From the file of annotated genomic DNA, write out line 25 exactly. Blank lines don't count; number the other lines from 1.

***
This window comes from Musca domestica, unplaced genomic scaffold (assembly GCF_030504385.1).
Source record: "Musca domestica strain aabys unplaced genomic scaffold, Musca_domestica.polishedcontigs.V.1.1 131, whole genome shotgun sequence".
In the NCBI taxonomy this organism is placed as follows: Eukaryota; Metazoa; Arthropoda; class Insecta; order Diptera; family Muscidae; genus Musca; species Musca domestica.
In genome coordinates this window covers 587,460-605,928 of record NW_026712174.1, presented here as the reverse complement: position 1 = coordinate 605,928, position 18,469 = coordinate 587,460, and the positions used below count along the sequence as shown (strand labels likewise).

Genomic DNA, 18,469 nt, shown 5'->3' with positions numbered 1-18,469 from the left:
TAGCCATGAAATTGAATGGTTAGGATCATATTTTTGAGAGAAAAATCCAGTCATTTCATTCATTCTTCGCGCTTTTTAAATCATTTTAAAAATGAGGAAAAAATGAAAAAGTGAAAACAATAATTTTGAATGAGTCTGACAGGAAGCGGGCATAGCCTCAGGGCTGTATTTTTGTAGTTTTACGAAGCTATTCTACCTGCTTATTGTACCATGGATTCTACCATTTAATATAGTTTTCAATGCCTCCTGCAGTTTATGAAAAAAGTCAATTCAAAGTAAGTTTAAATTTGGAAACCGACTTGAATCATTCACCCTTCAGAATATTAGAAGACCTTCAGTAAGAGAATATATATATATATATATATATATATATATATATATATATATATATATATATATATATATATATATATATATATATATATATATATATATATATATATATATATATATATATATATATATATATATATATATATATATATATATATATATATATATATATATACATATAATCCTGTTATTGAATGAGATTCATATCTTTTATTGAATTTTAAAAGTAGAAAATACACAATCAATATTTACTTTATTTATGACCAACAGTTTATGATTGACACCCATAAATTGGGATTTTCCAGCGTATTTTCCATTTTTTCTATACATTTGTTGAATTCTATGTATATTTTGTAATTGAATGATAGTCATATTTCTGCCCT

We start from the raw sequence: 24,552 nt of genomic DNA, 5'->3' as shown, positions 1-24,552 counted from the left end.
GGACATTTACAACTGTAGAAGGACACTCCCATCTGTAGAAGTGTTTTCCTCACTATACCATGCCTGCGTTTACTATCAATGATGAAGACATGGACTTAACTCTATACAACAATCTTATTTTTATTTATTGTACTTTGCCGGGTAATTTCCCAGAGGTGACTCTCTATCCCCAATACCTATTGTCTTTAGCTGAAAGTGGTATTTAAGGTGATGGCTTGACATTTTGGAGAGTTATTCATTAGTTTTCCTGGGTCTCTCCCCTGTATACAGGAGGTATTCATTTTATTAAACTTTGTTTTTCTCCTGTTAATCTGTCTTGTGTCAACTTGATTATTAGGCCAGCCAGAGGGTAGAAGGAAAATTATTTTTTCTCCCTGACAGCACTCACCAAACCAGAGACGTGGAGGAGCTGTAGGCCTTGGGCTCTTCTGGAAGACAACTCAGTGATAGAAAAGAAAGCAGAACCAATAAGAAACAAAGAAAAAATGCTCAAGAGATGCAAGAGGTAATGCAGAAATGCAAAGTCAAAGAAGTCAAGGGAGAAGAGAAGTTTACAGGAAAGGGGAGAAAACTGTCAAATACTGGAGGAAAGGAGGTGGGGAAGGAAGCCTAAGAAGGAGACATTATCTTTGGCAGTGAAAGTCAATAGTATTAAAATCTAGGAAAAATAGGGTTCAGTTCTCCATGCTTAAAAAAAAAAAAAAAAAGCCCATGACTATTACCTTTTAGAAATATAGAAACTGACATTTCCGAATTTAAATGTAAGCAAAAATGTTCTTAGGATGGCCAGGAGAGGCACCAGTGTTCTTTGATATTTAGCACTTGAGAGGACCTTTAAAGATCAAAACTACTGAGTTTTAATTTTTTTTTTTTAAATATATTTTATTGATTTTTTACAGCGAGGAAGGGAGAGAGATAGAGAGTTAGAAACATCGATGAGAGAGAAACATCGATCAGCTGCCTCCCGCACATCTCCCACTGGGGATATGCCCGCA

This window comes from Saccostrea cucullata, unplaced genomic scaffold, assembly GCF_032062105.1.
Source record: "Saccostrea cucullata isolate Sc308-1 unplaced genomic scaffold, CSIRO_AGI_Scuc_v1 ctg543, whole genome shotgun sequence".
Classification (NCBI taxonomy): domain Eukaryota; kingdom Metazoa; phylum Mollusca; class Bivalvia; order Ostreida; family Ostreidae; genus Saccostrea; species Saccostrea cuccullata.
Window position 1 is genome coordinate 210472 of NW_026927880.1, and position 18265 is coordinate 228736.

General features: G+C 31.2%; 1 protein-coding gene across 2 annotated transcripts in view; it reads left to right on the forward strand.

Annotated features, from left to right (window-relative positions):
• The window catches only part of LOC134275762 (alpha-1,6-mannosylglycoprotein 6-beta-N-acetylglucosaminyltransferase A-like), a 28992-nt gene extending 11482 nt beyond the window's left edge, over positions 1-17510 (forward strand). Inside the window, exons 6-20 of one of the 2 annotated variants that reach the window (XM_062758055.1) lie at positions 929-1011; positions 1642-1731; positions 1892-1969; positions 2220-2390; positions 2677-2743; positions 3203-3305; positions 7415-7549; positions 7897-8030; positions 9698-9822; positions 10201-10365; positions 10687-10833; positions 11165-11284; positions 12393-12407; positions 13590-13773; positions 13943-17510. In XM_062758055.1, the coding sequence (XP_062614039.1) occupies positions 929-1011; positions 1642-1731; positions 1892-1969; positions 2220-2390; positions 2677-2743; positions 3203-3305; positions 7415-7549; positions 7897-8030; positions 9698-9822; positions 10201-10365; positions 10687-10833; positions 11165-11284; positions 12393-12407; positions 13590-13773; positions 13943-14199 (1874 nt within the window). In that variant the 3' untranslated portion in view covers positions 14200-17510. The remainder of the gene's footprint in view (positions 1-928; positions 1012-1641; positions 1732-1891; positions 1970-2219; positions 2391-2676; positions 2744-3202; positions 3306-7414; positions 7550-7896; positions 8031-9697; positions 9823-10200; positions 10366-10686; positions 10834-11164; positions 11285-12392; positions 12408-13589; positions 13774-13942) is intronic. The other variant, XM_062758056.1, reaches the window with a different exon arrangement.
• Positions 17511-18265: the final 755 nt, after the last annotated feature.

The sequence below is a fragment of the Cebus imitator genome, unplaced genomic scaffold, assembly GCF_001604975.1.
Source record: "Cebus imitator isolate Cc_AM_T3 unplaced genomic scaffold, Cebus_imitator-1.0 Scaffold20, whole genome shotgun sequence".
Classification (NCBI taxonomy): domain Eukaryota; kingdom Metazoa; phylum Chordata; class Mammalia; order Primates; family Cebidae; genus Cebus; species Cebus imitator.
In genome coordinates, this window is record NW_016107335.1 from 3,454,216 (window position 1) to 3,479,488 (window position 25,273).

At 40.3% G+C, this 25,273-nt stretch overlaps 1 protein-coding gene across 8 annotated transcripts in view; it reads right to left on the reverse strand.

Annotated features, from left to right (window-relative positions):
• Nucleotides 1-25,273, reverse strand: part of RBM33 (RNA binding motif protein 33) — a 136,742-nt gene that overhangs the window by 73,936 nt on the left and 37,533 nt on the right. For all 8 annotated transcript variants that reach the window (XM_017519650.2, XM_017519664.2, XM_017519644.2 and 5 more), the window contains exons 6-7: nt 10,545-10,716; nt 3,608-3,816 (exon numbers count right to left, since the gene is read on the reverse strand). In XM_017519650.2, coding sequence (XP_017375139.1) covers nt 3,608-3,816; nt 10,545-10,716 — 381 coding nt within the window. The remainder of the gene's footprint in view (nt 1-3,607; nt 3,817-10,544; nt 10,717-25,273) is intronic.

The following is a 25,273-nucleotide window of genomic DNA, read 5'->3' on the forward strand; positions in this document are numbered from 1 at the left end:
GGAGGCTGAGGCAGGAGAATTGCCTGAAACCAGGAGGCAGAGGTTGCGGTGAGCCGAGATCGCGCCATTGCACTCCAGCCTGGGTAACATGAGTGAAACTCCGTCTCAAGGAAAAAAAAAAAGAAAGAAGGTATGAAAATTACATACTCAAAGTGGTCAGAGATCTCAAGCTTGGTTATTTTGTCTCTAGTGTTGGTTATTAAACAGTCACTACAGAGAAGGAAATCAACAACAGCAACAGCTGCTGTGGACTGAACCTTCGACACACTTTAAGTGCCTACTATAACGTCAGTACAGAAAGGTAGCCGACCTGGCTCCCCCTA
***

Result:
GGAGGCTGAGGCAGGAGAATTGCCTGAAACCAGGAGGCAGAGGTTGCGGTGAGCCGAGATCGCGCCATTGCACTCCAGCCTGGGTAACATGAGTGAAACTCCGTCTCAAGGAAAAAAAAAAAGAAAGAAGGTATGAAAATTACATACTCAAAGTGGTCAGAGATCTCAAGCTTGGTTATTTTGTCTCTAGTGTTGGTTATTAAACAGTCACTACAGAGAAGGAAATCAACAACAGCAACAGCTGCTGTGGACTGAACCTTCGACACACTTTAAGTGCCTACTATAACGTCAGTACAGAAAGGTAGCCGACCTGGCTCCCCCTA